One of the keys to doing this is creating a culture of trust: giving true ownership to your team, not second guessing them or their decisions. But how do you achieve this, besides being trustworthy yourself? The answer: team-based metrics. Instead of measuring performance on an individual level, measure it on a team-wide basis. Don’t foster competition, foster collaboration.
Niel recounted a short story of a CEO he worked for who whenever something went wrong, he looked for someone to blame. It’s not hard to tell why this is the wrong approach to leadership, but Niel’s take on the solution is an essential part of leading through influential authority.
Don’t blame people. Blame process. You should assume people can perform their job error free unless the process fails them. Sandra chimed in to put a catchy turn on that idea: fix the problem, not the blame.
Niel then made a very candid admission: he is a recovering micro-manager.
How did he stop? By consulting the macro-leadership cube, a way to define the whats and whys of your team’s work without getting bogged down in the hows. Then all you have to do as a leader is make sure your team stays within their process, their culture, on their way to achieving their goals. Like a sheep dog tending their flock, you only have to step in when they overstep their boundaries.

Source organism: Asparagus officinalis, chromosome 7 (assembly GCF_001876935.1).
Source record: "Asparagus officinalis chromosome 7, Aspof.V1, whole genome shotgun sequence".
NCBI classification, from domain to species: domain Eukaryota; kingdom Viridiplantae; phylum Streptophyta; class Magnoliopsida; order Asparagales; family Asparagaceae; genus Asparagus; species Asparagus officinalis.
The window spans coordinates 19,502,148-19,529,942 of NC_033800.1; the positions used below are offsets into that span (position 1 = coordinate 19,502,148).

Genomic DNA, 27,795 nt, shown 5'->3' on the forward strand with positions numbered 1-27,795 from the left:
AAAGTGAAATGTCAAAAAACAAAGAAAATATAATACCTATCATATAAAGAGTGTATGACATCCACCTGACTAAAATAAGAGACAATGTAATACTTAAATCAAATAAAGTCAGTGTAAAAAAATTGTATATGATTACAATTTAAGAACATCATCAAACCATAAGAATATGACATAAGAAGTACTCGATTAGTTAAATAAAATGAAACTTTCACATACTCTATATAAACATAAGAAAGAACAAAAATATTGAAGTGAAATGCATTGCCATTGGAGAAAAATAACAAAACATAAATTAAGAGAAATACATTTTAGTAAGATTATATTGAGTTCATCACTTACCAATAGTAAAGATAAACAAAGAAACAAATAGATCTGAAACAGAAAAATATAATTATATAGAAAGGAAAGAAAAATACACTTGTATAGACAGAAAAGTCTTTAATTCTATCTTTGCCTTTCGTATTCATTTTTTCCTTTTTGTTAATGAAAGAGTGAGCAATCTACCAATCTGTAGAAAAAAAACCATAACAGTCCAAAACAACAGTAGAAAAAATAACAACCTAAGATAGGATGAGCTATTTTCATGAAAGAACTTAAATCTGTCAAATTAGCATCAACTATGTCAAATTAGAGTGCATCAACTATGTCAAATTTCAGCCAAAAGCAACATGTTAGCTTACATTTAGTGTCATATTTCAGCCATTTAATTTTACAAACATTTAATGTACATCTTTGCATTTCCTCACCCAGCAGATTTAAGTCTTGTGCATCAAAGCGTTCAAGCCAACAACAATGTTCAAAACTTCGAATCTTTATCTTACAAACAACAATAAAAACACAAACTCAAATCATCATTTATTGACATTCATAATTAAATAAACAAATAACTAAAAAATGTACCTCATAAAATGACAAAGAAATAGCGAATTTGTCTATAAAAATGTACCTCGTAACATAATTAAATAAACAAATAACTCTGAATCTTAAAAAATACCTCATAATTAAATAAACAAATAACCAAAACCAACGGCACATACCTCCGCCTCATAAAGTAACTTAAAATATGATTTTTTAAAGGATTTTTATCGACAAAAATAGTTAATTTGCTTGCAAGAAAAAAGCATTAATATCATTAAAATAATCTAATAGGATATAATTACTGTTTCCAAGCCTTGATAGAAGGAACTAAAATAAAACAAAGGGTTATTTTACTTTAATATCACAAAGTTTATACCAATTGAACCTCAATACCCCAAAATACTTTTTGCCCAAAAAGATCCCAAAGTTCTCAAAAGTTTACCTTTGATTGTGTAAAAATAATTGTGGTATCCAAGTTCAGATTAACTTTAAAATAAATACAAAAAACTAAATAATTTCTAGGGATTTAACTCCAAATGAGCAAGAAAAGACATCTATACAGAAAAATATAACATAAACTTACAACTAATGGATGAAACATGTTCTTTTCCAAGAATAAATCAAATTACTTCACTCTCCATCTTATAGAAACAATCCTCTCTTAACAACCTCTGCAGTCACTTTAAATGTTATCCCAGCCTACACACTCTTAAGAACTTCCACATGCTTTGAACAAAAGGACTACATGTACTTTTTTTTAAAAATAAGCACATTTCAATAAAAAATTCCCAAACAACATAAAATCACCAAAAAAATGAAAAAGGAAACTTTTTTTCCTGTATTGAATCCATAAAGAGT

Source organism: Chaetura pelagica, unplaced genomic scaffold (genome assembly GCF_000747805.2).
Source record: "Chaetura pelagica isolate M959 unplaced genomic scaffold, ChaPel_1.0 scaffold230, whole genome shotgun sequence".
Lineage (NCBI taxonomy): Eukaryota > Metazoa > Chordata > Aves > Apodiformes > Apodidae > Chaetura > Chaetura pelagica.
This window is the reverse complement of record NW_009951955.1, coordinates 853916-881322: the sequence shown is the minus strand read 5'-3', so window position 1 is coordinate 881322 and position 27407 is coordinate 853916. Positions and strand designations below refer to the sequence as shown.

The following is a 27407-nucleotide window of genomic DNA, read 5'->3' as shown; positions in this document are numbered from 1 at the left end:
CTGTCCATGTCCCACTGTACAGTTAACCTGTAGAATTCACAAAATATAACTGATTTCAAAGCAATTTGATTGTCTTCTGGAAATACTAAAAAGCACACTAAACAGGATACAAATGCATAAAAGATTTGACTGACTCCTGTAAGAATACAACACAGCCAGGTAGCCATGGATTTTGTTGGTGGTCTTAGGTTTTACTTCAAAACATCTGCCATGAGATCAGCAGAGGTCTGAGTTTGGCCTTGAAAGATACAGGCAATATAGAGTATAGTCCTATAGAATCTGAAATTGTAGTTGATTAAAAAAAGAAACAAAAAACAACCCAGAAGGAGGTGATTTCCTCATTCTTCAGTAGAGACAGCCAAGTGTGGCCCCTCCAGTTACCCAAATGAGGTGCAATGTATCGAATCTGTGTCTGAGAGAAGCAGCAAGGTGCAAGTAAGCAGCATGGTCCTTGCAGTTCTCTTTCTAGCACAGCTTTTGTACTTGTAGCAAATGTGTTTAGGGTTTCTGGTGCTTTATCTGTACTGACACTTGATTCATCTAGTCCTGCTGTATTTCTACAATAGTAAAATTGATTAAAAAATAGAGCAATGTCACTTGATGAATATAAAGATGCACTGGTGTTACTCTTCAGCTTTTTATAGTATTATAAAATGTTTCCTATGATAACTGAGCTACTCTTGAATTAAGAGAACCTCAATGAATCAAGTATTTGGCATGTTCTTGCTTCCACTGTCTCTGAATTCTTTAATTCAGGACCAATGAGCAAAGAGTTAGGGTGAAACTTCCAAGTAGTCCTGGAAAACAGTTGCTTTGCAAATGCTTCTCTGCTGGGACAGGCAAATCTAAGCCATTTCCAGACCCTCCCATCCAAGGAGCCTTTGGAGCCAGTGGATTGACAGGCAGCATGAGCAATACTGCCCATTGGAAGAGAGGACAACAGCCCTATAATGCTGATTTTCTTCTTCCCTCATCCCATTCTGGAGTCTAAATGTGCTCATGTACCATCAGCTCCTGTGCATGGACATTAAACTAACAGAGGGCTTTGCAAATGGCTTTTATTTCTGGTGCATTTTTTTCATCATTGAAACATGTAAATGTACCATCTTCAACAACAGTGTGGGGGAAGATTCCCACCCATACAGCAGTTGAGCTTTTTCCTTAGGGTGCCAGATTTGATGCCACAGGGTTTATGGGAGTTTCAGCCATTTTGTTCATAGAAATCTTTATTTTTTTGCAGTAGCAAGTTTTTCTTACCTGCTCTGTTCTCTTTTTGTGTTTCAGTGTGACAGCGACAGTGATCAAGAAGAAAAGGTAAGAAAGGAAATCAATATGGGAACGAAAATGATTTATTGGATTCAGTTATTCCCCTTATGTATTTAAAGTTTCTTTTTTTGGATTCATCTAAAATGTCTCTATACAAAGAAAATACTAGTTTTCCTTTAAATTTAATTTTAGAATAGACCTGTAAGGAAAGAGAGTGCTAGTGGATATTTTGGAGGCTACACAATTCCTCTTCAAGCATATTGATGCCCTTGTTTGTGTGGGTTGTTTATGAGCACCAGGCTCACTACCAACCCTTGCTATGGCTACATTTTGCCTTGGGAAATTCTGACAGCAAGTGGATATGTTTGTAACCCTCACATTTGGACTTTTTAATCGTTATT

Before ending the presentation, Niel assigned the audience some homework: to write down one thing they could do differently to improve or build a culture of trust, and one thing they could do to improve or build a culture of ownership. Why written down? Because the simple act of writing down your goals makes you more likely to achieve them.
With the presentation now ended, Niel, Sandra, and Dana turned to the live audience on WebEx to field questions. The first was short, but weighty: How do I make sure that my team makes the right decisions.
Niel took this one on, saying that this was as much a trust issue as a decision making issue. That this leader should focus on the idea of short iterations and early wins to empower their team. He was also very direct, saying that they should look at themselves and try to overcome their own hubris and learn to truly trust their team to do the right thing without help from their leader.
One of the best questions came late in the Q&A period, asking: How can I continue to motivate and encourage team members who are due to retire soon? Dana and Sandra tackled this one, talking from experience about focusing on purpose, legacy, mentorship, and the importance of passing on knowledge to younger team members before they leave.
Niel closed the webinar with an apt analogy for leading through influential authority: the symphony orchestra.
The conductor doesn’t know how to play every instrument, but they know how to bring them all together to create something beautiful and moving. Be a conductor.
Still curious about how leading through influence can improve your team? Listen to all the insights and discussion in the full webinar recording.